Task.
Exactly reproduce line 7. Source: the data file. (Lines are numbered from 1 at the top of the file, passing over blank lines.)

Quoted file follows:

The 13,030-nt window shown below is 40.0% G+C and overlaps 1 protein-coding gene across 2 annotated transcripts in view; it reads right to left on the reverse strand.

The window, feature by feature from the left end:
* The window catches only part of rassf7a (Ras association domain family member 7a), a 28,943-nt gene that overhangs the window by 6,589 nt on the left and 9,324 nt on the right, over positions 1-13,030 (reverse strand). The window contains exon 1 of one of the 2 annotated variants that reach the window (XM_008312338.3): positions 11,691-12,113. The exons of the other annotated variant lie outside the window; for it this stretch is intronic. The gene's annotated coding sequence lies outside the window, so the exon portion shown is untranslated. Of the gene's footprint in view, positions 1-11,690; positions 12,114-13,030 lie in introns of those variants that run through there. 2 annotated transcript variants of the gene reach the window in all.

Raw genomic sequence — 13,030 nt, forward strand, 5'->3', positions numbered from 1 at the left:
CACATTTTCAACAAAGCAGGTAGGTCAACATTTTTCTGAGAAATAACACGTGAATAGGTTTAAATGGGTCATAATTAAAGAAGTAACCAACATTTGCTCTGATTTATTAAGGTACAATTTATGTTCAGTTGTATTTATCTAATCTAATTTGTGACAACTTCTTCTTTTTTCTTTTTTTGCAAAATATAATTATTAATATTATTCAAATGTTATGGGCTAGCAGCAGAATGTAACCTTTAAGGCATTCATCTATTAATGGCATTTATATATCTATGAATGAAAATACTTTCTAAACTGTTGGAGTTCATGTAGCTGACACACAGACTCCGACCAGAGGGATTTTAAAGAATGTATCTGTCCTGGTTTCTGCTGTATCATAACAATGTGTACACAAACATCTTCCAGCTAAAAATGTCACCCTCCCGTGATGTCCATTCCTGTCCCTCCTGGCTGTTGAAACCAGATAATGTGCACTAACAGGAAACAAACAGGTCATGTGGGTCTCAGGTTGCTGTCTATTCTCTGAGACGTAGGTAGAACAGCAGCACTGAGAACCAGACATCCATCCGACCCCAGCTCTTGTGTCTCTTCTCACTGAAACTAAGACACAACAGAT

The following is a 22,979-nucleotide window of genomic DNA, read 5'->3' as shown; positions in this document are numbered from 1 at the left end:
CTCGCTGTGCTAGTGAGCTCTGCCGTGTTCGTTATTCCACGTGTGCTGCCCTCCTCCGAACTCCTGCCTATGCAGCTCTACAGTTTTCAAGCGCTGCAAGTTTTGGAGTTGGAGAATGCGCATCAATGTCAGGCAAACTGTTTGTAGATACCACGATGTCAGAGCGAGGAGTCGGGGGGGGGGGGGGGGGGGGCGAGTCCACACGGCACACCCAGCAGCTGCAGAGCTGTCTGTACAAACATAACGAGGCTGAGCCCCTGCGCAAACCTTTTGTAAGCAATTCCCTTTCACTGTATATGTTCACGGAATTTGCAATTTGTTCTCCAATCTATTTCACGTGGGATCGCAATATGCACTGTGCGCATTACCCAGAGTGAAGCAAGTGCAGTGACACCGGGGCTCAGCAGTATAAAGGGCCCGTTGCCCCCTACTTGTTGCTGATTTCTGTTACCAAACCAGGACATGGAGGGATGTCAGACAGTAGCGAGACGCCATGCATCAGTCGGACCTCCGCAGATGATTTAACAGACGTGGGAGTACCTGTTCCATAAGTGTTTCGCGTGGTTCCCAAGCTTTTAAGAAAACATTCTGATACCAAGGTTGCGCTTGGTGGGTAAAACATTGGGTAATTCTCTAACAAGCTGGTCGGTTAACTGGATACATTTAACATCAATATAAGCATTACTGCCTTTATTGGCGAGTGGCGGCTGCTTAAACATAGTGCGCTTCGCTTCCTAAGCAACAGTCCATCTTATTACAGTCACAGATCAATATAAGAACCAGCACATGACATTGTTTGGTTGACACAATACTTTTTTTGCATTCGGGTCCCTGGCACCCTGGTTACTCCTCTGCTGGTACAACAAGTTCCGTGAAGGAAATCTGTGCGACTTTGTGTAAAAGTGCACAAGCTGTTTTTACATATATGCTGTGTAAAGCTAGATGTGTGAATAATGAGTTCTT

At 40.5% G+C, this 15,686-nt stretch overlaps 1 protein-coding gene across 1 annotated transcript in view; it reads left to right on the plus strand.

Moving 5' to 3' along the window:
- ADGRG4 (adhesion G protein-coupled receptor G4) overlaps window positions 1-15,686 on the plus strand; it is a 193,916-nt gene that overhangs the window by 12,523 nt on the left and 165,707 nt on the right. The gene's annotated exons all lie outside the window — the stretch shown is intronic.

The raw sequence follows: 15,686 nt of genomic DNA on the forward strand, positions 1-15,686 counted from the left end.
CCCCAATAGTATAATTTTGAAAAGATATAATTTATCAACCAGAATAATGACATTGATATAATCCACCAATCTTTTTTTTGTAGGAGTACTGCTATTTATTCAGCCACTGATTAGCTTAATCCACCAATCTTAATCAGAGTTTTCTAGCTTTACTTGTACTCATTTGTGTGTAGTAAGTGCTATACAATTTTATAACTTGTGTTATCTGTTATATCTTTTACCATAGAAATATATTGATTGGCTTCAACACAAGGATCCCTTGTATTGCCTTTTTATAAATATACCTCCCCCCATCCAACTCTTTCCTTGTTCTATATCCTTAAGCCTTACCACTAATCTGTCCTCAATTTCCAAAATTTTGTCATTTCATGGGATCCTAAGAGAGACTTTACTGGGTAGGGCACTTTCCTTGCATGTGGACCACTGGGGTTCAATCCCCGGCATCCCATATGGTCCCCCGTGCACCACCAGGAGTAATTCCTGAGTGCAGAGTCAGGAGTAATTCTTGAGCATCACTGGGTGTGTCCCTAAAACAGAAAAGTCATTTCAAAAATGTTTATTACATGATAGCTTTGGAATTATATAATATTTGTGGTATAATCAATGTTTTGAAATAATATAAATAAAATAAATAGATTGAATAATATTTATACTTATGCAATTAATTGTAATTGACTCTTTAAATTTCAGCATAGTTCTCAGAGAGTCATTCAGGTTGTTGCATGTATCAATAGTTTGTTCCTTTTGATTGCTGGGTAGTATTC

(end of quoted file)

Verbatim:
CTCGCTGTGCTAGTGAGCTCTGCCGTGTTCGTTATTCCACGTGTGCTGCCCTCCTCCGAACTCCTGCCTATGCAGCTCTACAGTTTTCAAGCGCTGCAAGTTTTGGAGTTGGAGAATGCGCATCAATGTCAGGCAAACTGTTTGTAGATACCACGATGTCAGAGCGAGGAGTCGGGGGGGGGGGGGGGGGGGGCGAGTCCACACGGCACACCCAGCAGCTGCAGAGCTGTCTGTACAAACATAACGAGGCTGAGCCCCTGCGCAAACCTTTTGTAAGCAATTCCCTTTCACTGTATATGTTCACGGAATTTGCAATTTGTTCTCCAATCTATTTCACGTGGGATCGCAATATGCACTGTGCGCATTACCCAGAGTGAAGCAAGTGCAGTGACACCGGGGCTCAGCAGTATAAAGGGCCCGTTGCCCCCTACTTGTTGCTGATTTCTGTTACCAAACCAGGACATGGAGGGATGTCAGACAGTAGCGAGACGCCATGCATCAGTCGGACCTCCGCAGATGATTTAACAGACGTGGGAGTACCTGTTCCATAAGTGTTTCGCGTGGTTCCCAAGCTTTTAAGAAAACATTCTGATACCAAGGTTGCGCTTGGTGGGTAAAACATTGGGTAATTCTCTAACAAGCTGGTCGGTTAACTGGATACATTTAACATCAATATAAGCATTACTGCCTTTATTGGCGAGTGGCGGCTGCTTAAACATAGTGCGCTTCGCTTCCTAAGCAACAGTCCATCTTATTACAGTCACAGATCAATATAAGAACCAGCACATGACATTGTTTGGTTGACACAATACTTTTTTTGCATTCGGGTCCCTGGCACCCTGGTTACTCCTCTGCTGGTACAACAAGTTCCGTGAAGGAAATCTGTGCGACTTTGTGTAAAAGTGCACAAGCTGTTTTTACATATATGCTGTGTAAAGCTAGATGTGTGAATAATGAGTTCTT